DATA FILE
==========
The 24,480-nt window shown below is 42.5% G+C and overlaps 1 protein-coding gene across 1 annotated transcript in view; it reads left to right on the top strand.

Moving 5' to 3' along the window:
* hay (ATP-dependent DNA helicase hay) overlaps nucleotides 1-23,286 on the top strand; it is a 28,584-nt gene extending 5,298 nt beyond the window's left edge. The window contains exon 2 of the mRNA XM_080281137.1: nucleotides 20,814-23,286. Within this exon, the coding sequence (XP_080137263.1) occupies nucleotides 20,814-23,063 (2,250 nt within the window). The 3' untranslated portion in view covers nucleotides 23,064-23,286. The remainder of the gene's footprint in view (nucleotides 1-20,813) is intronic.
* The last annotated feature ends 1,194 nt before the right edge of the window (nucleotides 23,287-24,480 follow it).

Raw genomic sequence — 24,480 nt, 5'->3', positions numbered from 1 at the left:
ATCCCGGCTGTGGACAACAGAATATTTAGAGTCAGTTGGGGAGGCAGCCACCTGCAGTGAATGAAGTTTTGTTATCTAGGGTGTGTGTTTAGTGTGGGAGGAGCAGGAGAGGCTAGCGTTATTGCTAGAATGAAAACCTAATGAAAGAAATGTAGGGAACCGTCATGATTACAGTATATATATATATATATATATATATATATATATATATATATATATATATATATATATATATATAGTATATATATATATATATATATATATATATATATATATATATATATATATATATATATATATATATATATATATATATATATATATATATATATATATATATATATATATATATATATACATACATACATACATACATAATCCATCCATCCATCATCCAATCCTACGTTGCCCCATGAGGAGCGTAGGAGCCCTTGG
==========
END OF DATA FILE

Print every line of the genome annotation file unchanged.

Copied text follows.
The 24,480-nt window shown below is 42.5% G+C and overlaps 1 protein-coding gene across 1 annotated transcript in view; it reads left to right on the top strand.

Moving 5' to 3' along the window:
* hay (ATP-dependent DNA helicase hay) overlaps nucleotides 1-23,286 on the top strand; it is a 28,584-nt gene extending 5,298 nt beyond the window's left edge. The window contains exon 2 of the mRNA XM_080281137.1: nucleotides 20,814-23,286. Within this exon, the coding sequence (XP_080137263.1) occupies nucleotides 20,814-23,063 (2,250 nt within the window). The 3' untranslated portion in view covers nucleotides 23,064-23,286. The remainder of the gene's footprint in view (nucleotides 1-20,813) is intronic.
* The last annotated feature ends 1,194 nt before the right edge of the window (nucleotides 23,287-24,480 follow it).

Raw genomic sequence — 24,480 nt, 5'->3', positions numbered from 1 at the left:
ATCCCGGCTGTGGACAACAGAATATTTAGAGTCAGTTGGGGAGGCAGCCACCTGCAGTGAATGAAGTTTTGTTATCTAGGGTGTGTGTTTAGTGTGGGAGGAGCAGGAGAGGCTAGCGTTATTGCTAGAATGAAAACCTAATGAAAGAAATGTAGGGAACCGTCATGATTACAGTATATATATATATATATATATATATATATATATATATATATATATATATATATATATATATATAGTATATATATATATATATATATATATATATATATATATATATATATATATATATATATATATATATATATATATATATATATATATATATATATATATATATATATATATATATATATACATACATACATACATACATAATCCATCCATCCATCATCCAATCCTACGTTGCCCCATGAGGAGCGTAGGAGCCCTTGG